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Decoration of Independence : Early American furniture didn't abandon Britain. It tweaked Old World styles, creating designs still prized today.

September 27, 1997|KATHY BRYANT | SPECIAL TO THE TIMES

American-made furniture doesn't just fill space, said Wendell D. Garrett, senior vice president in the American Decorative Arts Department of Sotheby's, it's a document to our past.

And it is the American decorative arts of the past that Garrett will speak about Oct. 7 as part of a lecture series at Edwards Newport Cinemas.

During the past 30 years, Southern California native Garrett has maintained his passion for American history and culture through teaching, writing and studying. Besides his work at Sotheby's in New York, he is the editor-at-large of Magazine Antiques.

"Here [in the U.S.] American furniture sells for two to three times as much as English antiques that are comparable in period and quality," he said. "There is a great demand for it, and there is a certain amount of patriotism that goes with acquiring something from your own country."

Because many early American settlers came from England and many residents of the 13 Colonies were British subjects until 1776, most of our antiques and cultural qualities came from there, as did principles of architecture, furniture design and other decorative arts.

"When people migrated, they took their best things with them," Garrett said.

When they arrived, they found a new world.

As Garret stated in his book, "Classic America: The Federal Style and Beyond" (1992, Rizzoli, $60), "Citizens of the new republic found comfort in viewing themselves as fundamentally different from their European progenitors. They were members of a liberal society happily free of feudal traditions and class distinction and committed to individual expression, social mobility, pragmatic self-interest and protection of property rights."

The early settlers may have had a grounding in English ideas, but they wanted to improve upon them and their decorative arts.

"Americans borrowed ideas, but they changed things also. As an example, the American accent is changed from the original British one. So it is with furniture," he said. "Our Queen Anne and Chippendale furniture are in many ways superior to the British styles. They took the existing forms and improved upon them."

Garrett acknowledged that some might disagree with this view.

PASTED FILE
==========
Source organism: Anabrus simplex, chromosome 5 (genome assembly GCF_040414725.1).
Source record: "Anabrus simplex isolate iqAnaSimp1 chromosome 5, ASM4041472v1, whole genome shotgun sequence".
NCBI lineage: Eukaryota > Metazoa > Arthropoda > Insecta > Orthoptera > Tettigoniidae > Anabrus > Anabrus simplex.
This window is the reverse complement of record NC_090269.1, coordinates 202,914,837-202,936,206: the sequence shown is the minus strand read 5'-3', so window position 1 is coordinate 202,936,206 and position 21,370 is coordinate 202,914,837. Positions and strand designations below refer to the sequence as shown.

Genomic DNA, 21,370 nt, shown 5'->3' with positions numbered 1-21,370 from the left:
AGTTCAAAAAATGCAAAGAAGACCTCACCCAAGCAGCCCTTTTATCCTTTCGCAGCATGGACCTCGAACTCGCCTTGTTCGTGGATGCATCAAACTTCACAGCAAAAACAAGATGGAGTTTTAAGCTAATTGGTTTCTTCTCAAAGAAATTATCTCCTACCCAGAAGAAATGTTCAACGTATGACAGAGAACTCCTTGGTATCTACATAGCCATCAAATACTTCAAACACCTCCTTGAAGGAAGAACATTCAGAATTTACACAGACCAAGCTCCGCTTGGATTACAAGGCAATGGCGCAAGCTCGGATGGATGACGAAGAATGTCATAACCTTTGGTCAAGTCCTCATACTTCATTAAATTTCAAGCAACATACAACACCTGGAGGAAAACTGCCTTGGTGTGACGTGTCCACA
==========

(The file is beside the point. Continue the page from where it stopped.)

Prices for American antiques have been steadily increasing. Before 1970, no piece of furniture ever sold for more than $100,000. Since then more than a dozen pieces have gone for more than $1 million. Topping the list was a Newport desk and bookcase from the 1770s that sold at auction at Christie's for $12 million. A turret-top Philadelphia Chippendale tea table that was found in a warehouse in La Jolla sold for $1 million.

"There is a great demand for these pieces, and we're still finding them, especially in Florida and California since people migrate there to retire," he said.

Garrett explained that American antique furniture falls into two periods:

* 18th-century furniture is more desirable because that was the time of humanism and enlightenment. It was also the golden age of handcrafting.

* Pieces from the 19th century reflect historic revivals such as Gothic and rococo. Since these were machine-made, they are less expensive.

"American furniture is also sought after because it is less monumental and stripped of the heavy ornamentation that is found on some European pieces of furniture," he said.

Houses were smaller here, so the furniture reflects that. There weren't too many castles being built that required over-sized furniture.

One aspect of collecting that Garrett will talk about in his lecture is connoisseurship.

"It's important to know how to tell the difference between the good, the better and the best. Different elements of the antiques affect the price," he said. "You should know the difference between a 'cripple,' a badly damaged piece; a 'marriage,' one antique created from two or more different antiques; a fake, a piece made to deceive; and a reproduction."

Regionalism and periodization--where it was made and when it was made--also play parts in the value of an antique.

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The Series

Wendell D. Garrett's illustrated lecture on Americana is the first in a series that will benefit New Directions for Women, an organization that provides addiction treatment for women.

Other speakers:

* Bunny Williams, "Perspectives in Interior Design";

* Jeffrey Munger, "Frenchmen and Their Furniture";

* James Yoch, "Villas by the Sea: Mediterranean Drama in Santa Barbara"; and

* Carole Manchester, "Tea in the East: A History of Culture and Commerce."

Cost for the series is $150. It will be at the Edwards Newport Cinemas, 300 Newport Center Drive, Newport Beach. (714) 673-1714.

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